Staking out a little-known front in the war against the “Don’t Ask, Don’t Tell” policy, a San Diego physician this week warned readers of the nation’s most prestigious medical journal that military regulations threaten the health of gay service members by encouraging secrecy about their personal lives.

“Infections go undiagnosed. Service members and their partners go untreated,” writes Dr. Kenneth Katz in a commentary in The New England Journal of Medicine. And civilians “also pay a price” because they’re at risk of getting infected by service members with sexually transmitted diseases.

In an interview, Katz — who oversees the county’s four STD clinics — said he often treats gay service members who avoid the free medical care offered by the military because they’re afraid of being discharged. “They’re not willing to take that risk, and as a result they come to the municipal clinic,” said Katz, who emphasized that he’s only speaking for himself, not the county.

“We’re seeing the lucky ones, the ones who know about us and can get to us,” he said. “I worry about all of our service men and women who don’t know about places like ours or don’t have access to them.”

The national debate over gays in the military has not focused on health but instead on whether gays have a right to serve and whether their open presence would hurt the country’s defenses. Much of the debate has focused on “unit cohesion.”

“Anything that threatens the nonsexual bonding that lies at the heart of unit cohesion adversely affects morale, disciple and good order,” writes a Marine veteran in the Wall Street Journal. And in an article this week, Slate notes that “units that get along well are happier, less likely to experience desertions, and better at coping with the psychological stresses of military life.”

Katz avoids the unit cohesion issue and instead says health issues are worthy of attention, especially considering the number of gays who serve and must keep their sexual orientation private.

No one knows how many gays serve in the military. However, a 2002 study found that active-duty Navy sailors made up 9 percent of the patients who visited a San Diego gay men’s health clinic over a two-month period.

In the journal commentary, Katz writes that he diagnosed a gay service member with gonorrhea after the man went to a clinic out of fear that a military doctor would threaten his career. The service member wasn’t able to return for a screening appointment because he was heading out on a combat mission to Afghanistan.

As for lesbian service members, they face a lower risk of sexually transmitted diseases than gay men. But they risk their health too when they fail to be open with doctors about their lives, Katz said. (Lesbians face special medical concerns: research shows they tend to be fatter and smoke more than other women, and physicians fear they may be at higher risk of breast cancer.)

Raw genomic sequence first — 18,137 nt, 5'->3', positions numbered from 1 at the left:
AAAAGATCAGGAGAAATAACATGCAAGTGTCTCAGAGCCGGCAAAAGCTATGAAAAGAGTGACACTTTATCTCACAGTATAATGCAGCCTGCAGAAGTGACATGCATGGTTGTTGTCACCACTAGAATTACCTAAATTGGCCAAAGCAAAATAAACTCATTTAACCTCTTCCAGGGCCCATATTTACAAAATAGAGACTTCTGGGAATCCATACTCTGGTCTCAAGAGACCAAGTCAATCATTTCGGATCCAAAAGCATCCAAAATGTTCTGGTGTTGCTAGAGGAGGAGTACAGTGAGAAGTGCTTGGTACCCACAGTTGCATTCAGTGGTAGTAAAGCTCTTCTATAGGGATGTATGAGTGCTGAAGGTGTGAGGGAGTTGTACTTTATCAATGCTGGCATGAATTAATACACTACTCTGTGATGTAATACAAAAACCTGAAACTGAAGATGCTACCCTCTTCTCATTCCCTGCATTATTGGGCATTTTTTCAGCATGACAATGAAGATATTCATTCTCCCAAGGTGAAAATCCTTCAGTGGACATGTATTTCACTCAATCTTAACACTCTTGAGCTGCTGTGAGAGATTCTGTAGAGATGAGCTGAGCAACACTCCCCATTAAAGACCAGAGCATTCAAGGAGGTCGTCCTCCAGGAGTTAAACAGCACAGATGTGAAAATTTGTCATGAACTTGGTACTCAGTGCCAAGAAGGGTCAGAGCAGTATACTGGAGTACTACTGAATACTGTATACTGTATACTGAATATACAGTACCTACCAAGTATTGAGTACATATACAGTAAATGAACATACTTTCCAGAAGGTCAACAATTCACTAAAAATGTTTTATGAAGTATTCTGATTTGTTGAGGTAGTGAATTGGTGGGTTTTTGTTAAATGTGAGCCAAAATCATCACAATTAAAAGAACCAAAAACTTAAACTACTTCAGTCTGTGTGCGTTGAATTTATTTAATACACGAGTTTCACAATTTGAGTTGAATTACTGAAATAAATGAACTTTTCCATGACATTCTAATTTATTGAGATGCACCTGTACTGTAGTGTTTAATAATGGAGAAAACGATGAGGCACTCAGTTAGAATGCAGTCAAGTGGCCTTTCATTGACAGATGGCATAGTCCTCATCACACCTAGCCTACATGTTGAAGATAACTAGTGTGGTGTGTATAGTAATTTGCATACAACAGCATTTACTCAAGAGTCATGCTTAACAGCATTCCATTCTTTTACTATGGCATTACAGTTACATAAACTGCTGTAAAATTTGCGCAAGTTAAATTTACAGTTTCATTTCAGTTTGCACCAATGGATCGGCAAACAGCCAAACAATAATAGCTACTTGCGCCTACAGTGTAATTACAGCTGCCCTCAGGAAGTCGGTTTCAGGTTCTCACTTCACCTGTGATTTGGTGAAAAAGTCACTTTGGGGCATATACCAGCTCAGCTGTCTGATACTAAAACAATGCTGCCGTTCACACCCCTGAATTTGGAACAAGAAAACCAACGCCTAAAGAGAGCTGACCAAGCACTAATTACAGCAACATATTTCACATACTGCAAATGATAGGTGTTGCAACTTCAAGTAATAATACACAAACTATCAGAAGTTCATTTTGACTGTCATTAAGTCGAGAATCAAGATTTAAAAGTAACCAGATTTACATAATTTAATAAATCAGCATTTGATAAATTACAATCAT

The military announced this year that it will not pursue discharges of gay service members based on information that they disclose during medical treatment. But Katz writes that service members and military doctors have told him that they aren’t aware of the policy:

Colleagues of mine who are military clinicians have told me they typically don’t ask about the sex of their patients’ sex partners, even if that information might be relevant clinically, because of “don’t ask, don’t tell.” Many of them have told me that they are not aware of changes to the policy that would allow them to inquire, confidentially, about their patients’ sexual behaviors.

In an interview, a Utah psychologist who studies sexual orientation said service members who aren’t open with their doctors are also at risk of harming more than their sexual health. Physicians often deal with conditions like depression and anxiety, and a lack of openness hurts their ability to determine the best treatment, said David Huebner, an assistant professor of psychology at the University of Utah.

“The doctor doesn’t know whether someone is struggling with the fact that their parents just kicked them out of their house because they’re gay or their partner split up with them,” he said. “Having that information is useful for doctors: Is this something I need to prescribe a strong antidepressant for, that I should send the patient to a therapist about, or that will resolve itself in a couple months?

“There’s just a number of ways which not being able to be open about your relationships and your sex life will compromise a physician’s ability to treat you effectively,” Huebner said.

Please contact Randy Dotinga directly at and follow him on Twitter:

Randy Dotinga

Randy Dotinga is a freelance contributor to Voice of San Diego. Please contact him directly at

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